And, if you want a dlownloadable and printable pamphlet that lays out detail and information about the program, please click here.
Finally, does this program work? Do our graduates succeed?
Judge for yourself -- here is just a partial list of recent publications and successes by our graduates and current students. We are still a young program and we expect that in another decade each year's list will be so long it requires its own web page.
Christopher Barili (Genre Fiction MFA ‘16), writing under the name B.T. Clearwater, has published his thesis novel, Smothered, with Winlock Press.
Jeff Bowles (Genre Fiction MFA ‘15) has a story in Stupefying Stories Showcase, “Blue Dancing with Yellow”:http://stupefyingstoriesshowcase.com/?p=993. Another, “Godling and Other Paint Stories” appears here https://www.amazon.com/Godling-Other-Paint-Stories-Bowles-ebook/dp/B01LDUJYHU. Also his short comic, “The Hangover” appears with FutureQuakePress: http://www.futurequake.co.uk/futurequake/futurequake-2016-winter-special.
Clifton Wilder Koons II (Screenwriting MFA ’16) was a Semi-Finalist (Drama Feature) for SECOND CHILDHOOD in the 2016 Austin Film Festival Screenwriting Competition, a Second Round Finalist (Drama Feature) for TABLOID THEATER in the 2016 Austin Film Festival Screenwriting Competition, a Finalist (TV Spec) for THE WALKING DEAD: OUTCAST, in the 2015 New York Screenwriting Contest, and a Quarter-Finalist for THE MAN IN THE TYPEWRITER, in the 2015 ScreenCraft Short Screenplay Contest.
Suzanne Lakas (Genre Fiction MFA ‘16) and Steve Visel (Genre Fiction MFA ‘16) were both finalists in the Writers of the Future quarterly competition, and Suzy’s novella was awarded an honorable mention.
Joshua Williams (Poetry MA ‘16) has recently had poems in A Hundred Gourds, Panoply, Englyn, Sonic Boom Journal and Modern Haiku. He also has a chapbook, The Distant Wild, due out in 2017.
Nathan Beauchamp (Genre Fiction MFA ‘15), who co-writes the Universe Eventual series, now has three books out: Chimera, Helios, and Ceres, which just released this past summer.
Kevin O’Shea (Poetry MFA ’15) has several poems in the winter 2016 of The Hopkins Review. The poems "Lost in Townships" and "From a Greenhouse" that appear there were both part of his MFA manuscript: https://muse.jhu.edu/issue/33090.
Michael Pool (Genre Fiction MFA ‘15) is now the Editor-in-Chief of Crime Syndicate Magazine, which publishes crime fiction, and also edited the new anthology Fast Women and Neon Lights: Eighties-Inspired Neon Noir.
Austin Rogers (Genre Fiction MFA ‘15) has a novel out, Sacred Planet, and it just received a nice review from Kirkus, “…An ambitious, ardent launch that sets a stellar precedent for installments to follow.”
Cara Guerrieri (Genre Fiction MFA ’13) published “The Spaghetti Gang and the Big Mine Bathhouse,” a memoir on which she collaborated with her father, who is now 85. It appears in the current issue of Crested Butte Magazine: http://issuu.com/crestedbuttemagazine/docs/cbm_w17_linked/107?e=1473410/40755443.
Susan Spear (Poetry MFA ‘12) had her opera “The Price of Pomegranates,” with music by Jerome Malek, workshopped at Writing the Rockies 2016. She has been appearing widely in the journals. “In Ordinary Time” is forthcoming in the winter issue of The Anglican Theological Review, “Behind the Wheel” is forthcoming in Measure, and three more are forthcoming in Dappled Things: ”After the Interment,” “Through the Window,” and “...Not Yet Consumed.”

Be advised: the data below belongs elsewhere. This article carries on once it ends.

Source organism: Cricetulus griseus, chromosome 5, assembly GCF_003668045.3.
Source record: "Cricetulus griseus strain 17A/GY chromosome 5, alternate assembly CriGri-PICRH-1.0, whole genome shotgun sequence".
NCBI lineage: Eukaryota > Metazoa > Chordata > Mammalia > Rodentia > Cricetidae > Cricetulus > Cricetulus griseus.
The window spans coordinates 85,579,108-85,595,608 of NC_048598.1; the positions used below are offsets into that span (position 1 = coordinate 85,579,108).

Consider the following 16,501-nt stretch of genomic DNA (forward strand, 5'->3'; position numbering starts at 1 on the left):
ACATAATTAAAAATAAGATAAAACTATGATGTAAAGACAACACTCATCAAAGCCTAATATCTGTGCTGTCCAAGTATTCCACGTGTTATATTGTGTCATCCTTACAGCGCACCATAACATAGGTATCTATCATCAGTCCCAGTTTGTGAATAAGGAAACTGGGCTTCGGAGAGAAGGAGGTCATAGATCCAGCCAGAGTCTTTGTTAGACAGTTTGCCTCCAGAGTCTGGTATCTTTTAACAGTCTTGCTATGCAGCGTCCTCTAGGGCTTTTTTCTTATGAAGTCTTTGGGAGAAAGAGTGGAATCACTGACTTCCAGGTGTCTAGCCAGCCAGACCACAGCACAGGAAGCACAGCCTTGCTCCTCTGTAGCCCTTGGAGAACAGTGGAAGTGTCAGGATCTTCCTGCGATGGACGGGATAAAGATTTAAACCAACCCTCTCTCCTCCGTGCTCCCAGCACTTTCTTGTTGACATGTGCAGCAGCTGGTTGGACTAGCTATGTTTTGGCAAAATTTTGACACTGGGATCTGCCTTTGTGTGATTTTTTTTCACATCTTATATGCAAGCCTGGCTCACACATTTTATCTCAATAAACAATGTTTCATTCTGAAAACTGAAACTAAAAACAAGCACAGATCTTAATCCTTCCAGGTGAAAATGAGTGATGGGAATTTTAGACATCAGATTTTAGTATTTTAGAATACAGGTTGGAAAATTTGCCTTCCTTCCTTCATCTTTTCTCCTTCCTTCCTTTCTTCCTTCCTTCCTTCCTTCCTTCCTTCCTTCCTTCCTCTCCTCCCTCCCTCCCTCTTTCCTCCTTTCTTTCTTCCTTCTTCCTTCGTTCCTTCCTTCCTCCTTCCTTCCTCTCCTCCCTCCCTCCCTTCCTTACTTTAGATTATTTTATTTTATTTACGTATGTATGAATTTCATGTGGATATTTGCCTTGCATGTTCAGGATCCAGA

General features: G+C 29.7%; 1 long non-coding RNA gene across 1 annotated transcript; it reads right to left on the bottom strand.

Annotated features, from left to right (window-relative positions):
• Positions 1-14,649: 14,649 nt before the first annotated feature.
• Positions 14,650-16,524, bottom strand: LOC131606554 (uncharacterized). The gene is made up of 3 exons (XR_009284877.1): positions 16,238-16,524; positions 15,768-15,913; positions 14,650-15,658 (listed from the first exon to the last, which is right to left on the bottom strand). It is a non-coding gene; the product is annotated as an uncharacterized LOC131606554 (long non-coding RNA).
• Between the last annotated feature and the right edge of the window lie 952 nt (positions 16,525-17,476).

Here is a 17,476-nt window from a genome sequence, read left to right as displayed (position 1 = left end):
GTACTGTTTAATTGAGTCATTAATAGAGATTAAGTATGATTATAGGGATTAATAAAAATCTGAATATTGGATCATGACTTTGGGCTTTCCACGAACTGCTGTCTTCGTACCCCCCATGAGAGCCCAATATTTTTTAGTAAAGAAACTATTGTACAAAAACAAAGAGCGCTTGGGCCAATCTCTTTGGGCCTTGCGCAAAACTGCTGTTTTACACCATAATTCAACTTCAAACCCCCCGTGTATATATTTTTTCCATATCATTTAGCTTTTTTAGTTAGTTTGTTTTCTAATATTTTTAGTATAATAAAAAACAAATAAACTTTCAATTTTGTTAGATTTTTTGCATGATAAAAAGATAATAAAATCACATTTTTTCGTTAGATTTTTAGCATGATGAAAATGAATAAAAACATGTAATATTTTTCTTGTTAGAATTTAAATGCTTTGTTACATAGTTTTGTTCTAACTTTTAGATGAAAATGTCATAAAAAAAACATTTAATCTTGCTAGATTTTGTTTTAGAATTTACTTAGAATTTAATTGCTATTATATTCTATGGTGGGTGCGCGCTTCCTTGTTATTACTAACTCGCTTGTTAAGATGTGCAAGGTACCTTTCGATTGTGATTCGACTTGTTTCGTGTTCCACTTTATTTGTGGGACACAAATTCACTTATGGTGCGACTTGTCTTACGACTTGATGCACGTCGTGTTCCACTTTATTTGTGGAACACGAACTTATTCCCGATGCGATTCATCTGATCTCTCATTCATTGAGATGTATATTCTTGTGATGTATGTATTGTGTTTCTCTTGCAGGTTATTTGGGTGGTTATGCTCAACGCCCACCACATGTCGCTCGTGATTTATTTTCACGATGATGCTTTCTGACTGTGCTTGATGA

Felicia Chernesky (Poetry MFA student) has now published four books in a rhyming seasonal concept series, illustrated by Susan Swan (Albert Whitman & Company, 2013–2015). In order of appearance, they are Pick a Circle, Gather Squares: A Fall Harvest of Shapes; Cheers for a Dozen Ears: A Summer Crop of Counting; Sugar White Snow and Evergreens: A Winter Wonderland of Color; and Sun Above and Blooms Below: A Springtime of Opposites. Pick a Circle, Gather Squares was a 2016 Goldfinch Award finalist. She has sold the the Korean rights (!) to Pick a Circle. The full series has been republished in paperback by Scholastic and is currently available on the Teacher Store. It is also currently available in several Scholastic Reading Club flyers as a set and as a set with read-along CD. She has also published another rhyming picture book, illutrated by Julia Patton (Albert Whitman, 2015): From Apple Tress to Cider, Please! This book has been republished in French (Scholastic Canada, 2016). The Korean rights to this book have also been sold. Finally she has published a prose picture book, illustrated by Nicola Anderson (Albert Whitman, 2016): The Boy Who Said Nonsense.
Stephanie Vance (current 2nd year cohort, Genre Fiction MFA ‘18) will have a flash piece called “13 Signs of the Coming Apocalypse” in Entering the Apocalypse, an anthology from TANSTAAFL press. Also, her story “Quizzical” received an Honorable Mention in the 3rd quarter of Writers of the Future contest.
Alan Wartes, a Screenwriting Bootcamp Alumnus, has been tremendously productive. THE TESLA FILES (short script) was Runner up for Best Sci-fi Short in the 2016 Nashville Film Festival Screenwriting Competition. The script has now been fully produced and is entered in a number of competitions. DOMESTIC (hour-long TV pilot) was a Top 50 finalist in the 2016 Tracking Board Launch Pad Screenwriting Competition, and a Top 10 finalist in the 2016 Final Draft Big Break Screenwriting Contest. THE BOTTLE BUSINESS (feature drama) was a Top Eight finalist in the 2016 Nashville Film Festival Screenwriting Competition and also a Top 10 finalist in the 2016 Final Draft Big Break Screenwriting Competition.
The GPCW is deeply committed to raising funds to support our students. Each year we offer more substantial direct-funding scholarships. Applicants may fill out the scholarship application at the same time as they complete the application for admission. Scholarship applications will be considered only after a student has been admitted to the program.